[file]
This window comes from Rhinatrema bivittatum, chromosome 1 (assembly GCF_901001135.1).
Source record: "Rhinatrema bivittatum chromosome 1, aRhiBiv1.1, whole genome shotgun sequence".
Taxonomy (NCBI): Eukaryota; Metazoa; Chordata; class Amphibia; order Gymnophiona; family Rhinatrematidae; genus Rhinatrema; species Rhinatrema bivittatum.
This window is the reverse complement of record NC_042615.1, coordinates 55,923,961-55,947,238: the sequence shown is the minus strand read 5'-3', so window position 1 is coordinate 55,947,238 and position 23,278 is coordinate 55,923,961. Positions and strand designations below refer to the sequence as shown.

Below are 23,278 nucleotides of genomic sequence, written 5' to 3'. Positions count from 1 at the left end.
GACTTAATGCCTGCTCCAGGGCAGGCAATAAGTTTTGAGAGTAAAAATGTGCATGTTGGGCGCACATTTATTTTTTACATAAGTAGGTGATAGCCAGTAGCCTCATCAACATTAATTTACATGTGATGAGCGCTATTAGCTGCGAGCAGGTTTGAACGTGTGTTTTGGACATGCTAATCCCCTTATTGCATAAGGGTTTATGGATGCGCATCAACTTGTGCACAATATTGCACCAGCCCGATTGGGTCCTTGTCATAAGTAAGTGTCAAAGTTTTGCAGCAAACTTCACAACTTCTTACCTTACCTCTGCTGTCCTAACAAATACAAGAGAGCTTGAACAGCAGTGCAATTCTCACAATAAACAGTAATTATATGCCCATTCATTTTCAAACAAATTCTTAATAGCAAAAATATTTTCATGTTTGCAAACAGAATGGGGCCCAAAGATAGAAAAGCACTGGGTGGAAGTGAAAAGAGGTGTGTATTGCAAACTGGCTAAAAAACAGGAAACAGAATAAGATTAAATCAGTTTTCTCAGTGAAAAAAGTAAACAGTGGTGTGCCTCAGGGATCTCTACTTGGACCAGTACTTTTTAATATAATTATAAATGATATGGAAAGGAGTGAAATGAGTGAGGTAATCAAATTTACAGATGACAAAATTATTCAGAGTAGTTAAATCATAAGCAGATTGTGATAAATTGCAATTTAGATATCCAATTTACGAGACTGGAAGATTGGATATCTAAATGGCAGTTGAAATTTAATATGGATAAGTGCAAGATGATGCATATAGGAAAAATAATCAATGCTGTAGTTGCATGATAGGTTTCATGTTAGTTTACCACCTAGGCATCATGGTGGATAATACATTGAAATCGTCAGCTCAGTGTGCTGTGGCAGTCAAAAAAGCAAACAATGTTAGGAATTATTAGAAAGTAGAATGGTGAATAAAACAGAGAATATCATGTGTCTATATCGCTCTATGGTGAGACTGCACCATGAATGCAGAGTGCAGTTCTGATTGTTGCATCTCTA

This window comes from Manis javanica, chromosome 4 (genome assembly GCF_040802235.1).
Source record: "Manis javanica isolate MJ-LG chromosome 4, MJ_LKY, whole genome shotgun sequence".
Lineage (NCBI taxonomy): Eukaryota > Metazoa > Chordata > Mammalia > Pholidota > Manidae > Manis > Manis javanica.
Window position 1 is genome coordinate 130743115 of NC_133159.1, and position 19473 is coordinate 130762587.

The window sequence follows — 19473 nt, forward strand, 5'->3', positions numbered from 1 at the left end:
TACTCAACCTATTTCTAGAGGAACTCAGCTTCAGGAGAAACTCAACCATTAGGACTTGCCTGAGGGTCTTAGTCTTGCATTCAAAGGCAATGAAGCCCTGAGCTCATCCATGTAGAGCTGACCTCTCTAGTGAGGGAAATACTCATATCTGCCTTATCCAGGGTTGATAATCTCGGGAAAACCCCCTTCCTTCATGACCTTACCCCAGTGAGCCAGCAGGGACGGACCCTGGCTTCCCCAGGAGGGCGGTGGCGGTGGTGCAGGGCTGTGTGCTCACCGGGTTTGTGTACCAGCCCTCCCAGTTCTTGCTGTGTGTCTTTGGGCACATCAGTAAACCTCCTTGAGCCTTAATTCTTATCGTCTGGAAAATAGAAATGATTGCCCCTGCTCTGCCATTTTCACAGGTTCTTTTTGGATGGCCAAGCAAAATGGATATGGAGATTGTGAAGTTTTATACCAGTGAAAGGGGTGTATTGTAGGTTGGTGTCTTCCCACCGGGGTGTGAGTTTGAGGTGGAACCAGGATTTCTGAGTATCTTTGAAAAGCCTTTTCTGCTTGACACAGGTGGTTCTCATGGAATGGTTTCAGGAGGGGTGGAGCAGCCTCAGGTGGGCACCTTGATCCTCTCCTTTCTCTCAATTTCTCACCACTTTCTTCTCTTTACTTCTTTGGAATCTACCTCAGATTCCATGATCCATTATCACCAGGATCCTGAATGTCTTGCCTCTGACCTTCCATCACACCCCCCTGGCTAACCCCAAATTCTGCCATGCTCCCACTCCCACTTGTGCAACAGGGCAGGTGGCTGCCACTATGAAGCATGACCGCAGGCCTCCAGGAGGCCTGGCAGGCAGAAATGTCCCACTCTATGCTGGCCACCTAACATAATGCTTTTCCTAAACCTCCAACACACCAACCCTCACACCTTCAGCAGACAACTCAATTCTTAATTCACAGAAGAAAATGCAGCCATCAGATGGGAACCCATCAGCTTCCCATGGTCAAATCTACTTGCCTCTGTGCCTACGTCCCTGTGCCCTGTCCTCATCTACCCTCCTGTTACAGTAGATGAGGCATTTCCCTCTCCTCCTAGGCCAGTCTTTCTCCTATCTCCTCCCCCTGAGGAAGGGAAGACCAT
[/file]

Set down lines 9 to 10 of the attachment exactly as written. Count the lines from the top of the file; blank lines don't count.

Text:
Lineage (NCBI taxonomy): Eukaryota > Metazoa > Chordata > Mammalia > Pholidota > Manidae > Manis > Manis javanica.
Window position 1 is genome coordinate 130743115 of NC_133159.1, and position 19473 is coordinate 130762587.